J.C. Higgins Bolt Action Shotgun Recall- PICTURE

Discussion in 'General Shotgun Discussion' started by c3shooter, Oct 28, 2013.

  1. c3shooter

    c3shooter Administrator Staff Member

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    We have discussed this before- Sears had a recall of their bolt action 12 g shotguns- and the defect was described as:

    "The retailer said it is recalling the J.C. Higgins bolt action 12-gauge shotguns due to a potential problem with the bolt latch assembly. A spokeswoman for Sears said if the assembly failed, the bolt latch could dislodge and strike the operator in the face."

    When being cycled, the bolt was retained in the gun by a set screw on the left side of the action. A number of folks have described the problem as a missing set screw, and that the bolt had been pulled from the gun when cycling it.

    HOWEVER- other information indicates that the failure was much more serious- the bolt is latched in battery by a shoulder of the receiver that butts against the base of the bolt handle. Due to the design, when material is milled away for the 12 g (only!) there is not enough left to reliably withstand the force exerted on firing. The metal is sheared off, bolt blown back, shearing off the set screw, and whacking shooter in the face.

    Here is what one looks like when it fails- You can see where the metal has sheared away.

    sears shotgun recall.jpg


    Before it fails.
    shotgun sears 2.jpg


    Some folks will feel it is still OK to shoot these. I don't.
     
  2. hiwall

    hiwall Well-Known Member

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    Should have spent more time in the proof house!
     

  3. John_Deer

    John_Deer New Member

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    I got whacked by a bolt from a JC Higgins shotgun when I was a kid. I borrowed the shotgun from a neighbor. I was not harmed in any way. I was lucky my grandfather was with me when it happened. The neighbor claimed I shot the gun with the barrel full of mud. My grandfather quickly told him I had checked the barrel for obstructions. I did indeed check the barrel for obstructions. The neighbor and my grandfather agreed the gun was broken before I shot it. The fact that I wasn't harmed by this event does not mean these guns are safe to shoot.
     
  4. Chainfire

    Chainfire Well-Known Member Supporter

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    C-3

    Of course it is smarter to err on the side of caution than to take chances, however I differ with you on this one. Here is a link to a discussion on another forum. The "Gunsmith's" comments are what I have been told by others as well: http://www.shotgunworld.com/bbs/viewtopic.php?f=2&t=183969

    The bolt retaining screw is certainly not going to safe-stop a catastrophic failure of the receiver, and was never meant to. Although I know that any receiver can fail, I just don't believe that the receiver failure was the cause of the recall.

    My personal experience with three of these guns is positive. Of course, it the bolt had gone through my face, I wouldn't be posting this. I will buy any of these guns that I find, in very good condition, or better, for market value, which seems to be $50-$75.00.
     
    Last edited: Oct 28, 2013
  5. Virginian

    Virginian Active Member

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    The Mossbergs didn't fail, but I still think I have never seen a bolt action shotgun that wasn't a pig in the handling department. I purely don't understand the fascination with them some people have, but to each their own. And yes, I did own one. My first shotgun. My last bolt action.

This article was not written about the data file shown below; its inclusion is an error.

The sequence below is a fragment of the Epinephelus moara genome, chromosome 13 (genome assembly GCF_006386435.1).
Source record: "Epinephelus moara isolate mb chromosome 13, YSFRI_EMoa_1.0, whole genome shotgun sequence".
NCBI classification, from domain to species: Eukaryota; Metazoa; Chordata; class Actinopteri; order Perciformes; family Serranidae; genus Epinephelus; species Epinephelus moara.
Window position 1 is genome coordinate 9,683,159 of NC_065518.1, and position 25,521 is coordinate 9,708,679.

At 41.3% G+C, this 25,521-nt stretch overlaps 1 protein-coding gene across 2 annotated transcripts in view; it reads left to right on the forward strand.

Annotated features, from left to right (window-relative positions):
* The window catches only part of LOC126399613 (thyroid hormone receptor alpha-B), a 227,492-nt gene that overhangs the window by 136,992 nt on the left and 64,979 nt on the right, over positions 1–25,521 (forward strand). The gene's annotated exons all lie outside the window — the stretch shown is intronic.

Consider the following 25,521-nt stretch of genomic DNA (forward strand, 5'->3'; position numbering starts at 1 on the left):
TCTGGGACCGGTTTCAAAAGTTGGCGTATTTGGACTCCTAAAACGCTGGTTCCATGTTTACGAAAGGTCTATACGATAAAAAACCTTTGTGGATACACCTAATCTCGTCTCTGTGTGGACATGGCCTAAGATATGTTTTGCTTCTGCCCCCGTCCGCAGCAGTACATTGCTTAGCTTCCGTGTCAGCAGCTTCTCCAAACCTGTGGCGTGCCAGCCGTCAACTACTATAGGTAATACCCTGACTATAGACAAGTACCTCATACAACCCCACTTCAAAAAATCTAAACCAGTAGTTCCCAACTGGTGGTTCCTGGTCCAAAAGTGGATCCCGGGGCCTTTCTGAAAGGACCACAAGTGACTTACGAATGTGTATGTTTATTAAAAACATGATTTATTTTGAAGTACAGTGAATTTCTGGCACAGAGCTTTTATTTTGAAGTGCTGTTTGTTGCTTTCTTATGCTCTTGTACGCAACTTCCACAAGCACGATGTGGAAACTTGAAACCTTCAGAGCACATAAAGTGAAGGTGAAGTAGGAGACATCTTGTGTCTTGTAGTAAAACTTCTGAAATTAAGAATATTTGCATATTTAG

6. John_Deer

    John_Deer New Member

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    I have a Marlin goose gun. I have won a bunch of stuff at charity shooting matches with it. My neighbor won half a cow all butchered and wrapped with it. Bolt action shotguns have a few niches. The savage bolt action slug guns shoot pretty good. It's debatable if the savage bolt action shoots better than a pump. But if the savage bolt action gets people in the woods it does it's job.

    Hunters in NC need to kill a lot more than 300,000 deer to control the deer herd. Right now people are controlling the deer herd by hitting 1.3 million NC deer with their cars.

    Back to the topic, companies don't issue recalls because the gun has a minor issue. They issue recalls because the guns have had catastrophic failures in controlled tests.
     
  7. phildenton

    phildenton New Member

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    I inherited a savage 410 bolt, it handles like a dream, and has been used to take everything from squirrel to deer including birds (all legally of course).
     
  8. c3shooter

    c3shooter Administrator Staff Member

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    Chainfire- thank you for the link. I know this has been kicked around a lot.

    I do have problems believing Sears would have dumped well over a million $$$ in this recall if the problem was a loose screw.

    In reading the comments in the link, afraid I have to discount some as low quality of information- like the one talking about those shotguns as having "double locking lugs". They had NO locking lugs. Base of the bolt handle locked against a shoulder of the receiver. If that shoulder fails, bolt opens.

    For the folks that simply say "I never saw one fail like that", yeah, I believe them. Does not mean it happened that often, but it DID happen.

    I can get a decent 12 g pump for under $200. To me, just not worth the risk- and that bolt action shotgun would make a heck of a floor lamp for the man cave.
     
  9. F4U

    F4U Well-Known Member Supporter